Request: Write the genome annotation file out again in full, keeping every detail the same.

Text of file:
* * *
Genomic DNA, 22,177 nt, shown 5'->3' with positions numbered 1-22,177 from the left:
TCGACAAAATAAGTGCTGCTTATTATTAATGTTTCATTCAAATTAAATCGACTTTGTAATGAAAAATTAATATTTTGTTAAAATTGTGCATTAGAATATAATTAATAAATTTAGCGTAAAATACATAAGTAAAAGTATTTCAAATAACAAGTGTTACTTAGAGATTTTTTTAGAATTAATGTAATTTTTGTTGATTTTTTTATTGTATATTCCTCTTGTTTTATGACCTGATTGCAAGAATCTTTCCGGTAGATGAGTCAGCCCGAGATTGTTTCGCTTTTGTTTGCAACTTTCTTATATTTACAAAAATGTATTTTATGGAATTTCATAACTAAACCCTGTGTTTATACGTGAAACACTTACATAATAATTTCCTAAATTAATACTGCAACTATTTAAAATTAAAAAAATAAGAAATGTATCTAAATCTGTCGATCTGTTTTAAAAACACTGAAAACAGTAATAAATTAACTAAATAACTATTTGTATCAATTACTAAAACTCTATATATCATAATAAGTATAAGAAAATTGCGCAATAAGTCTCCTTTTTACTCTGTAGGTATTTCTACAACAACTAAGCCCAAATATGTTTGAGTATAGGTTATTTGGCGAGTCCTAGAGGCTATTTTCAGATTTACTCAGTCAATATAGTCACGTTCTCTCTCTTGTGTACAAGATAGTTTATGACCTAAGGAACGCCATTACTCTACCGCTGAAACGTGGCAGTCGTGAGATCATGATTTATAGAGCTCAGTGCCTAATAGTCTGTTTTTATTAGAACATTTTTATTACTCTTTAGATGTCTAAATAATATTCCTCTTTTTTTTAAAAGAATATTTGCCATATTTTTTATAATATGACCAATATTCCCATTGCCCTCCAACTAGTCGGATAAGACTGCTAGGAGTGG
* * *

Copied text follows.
Genomic DNA, 22,177 nt, shown 5'->3' with positions numbered 1-22,177 from the left:
TCGACAAAATAAGTGCTGCTTATTATTAATGTTTCATTCAAATTAAATCGACTTTGTAATGAAAAATTAATATTTTGTTAAAATTGTGCATTAGAATATAATTAATAAATTTAGCGTAAAATACATAAGTAAAAGTATTTCAAATAACAAGTGTTACTTAGAGATTTTTTTAGAATTAATGTAATTTTTGTTGATTTTTTTATTGTATATTCCTCTTGTTTTATGACCTGATTGCAAGAATCTTTCCGGTAGATGAGTCAGCCCGAGATTGTTTCGCTTTTGTTTGCAACTTTCTTATATTTACAAAAATGTATTTTATGGAATTTCATAACTAAACCCTGTGTTTATACGTGAAACACTTACATAATAATTTCCTAAATTAATACTGCAACTATTTAAAATTAAAAAAATAAGAAATGTATCTAAATCTGTCGATCTGTTTTAAAAACACTGAAAACAGTAATAAATTAACTAAATAACTATTTGTATCAATTACTAAAACTCTATATATCATAATAAGTATAAGAAAATTGCGCAATAAGTCTCCTTTTTACTCTGTAGGTATTTCTACAACAACTAAGCCCAAATATGTTTGAGTATAGGTTATTTGGCGAGTCCTAGAGGCTATTTTCAGATTTACTCAGTCAATATAGTCACGTTCTCTCTCTTGTGTACAAGATAGTTTATGACCTAAGGAACGCCATTACTCTACCGCTGAAACGTGGCAGTCGTGAGATCATGATTTATAGAGCTCAGTGCCTAATAGTCTGTTTTTATTAGAACATTTTTATTACTCTTTAGATGTCTAAATAATATTCCTCTTTTTTTTAAAAGAATATTTGCCATATTTTTTATAATATGACCAATATTCCCATTGCCCTCCAACTAGTCGGATAAGACTGCTAGGAGTGG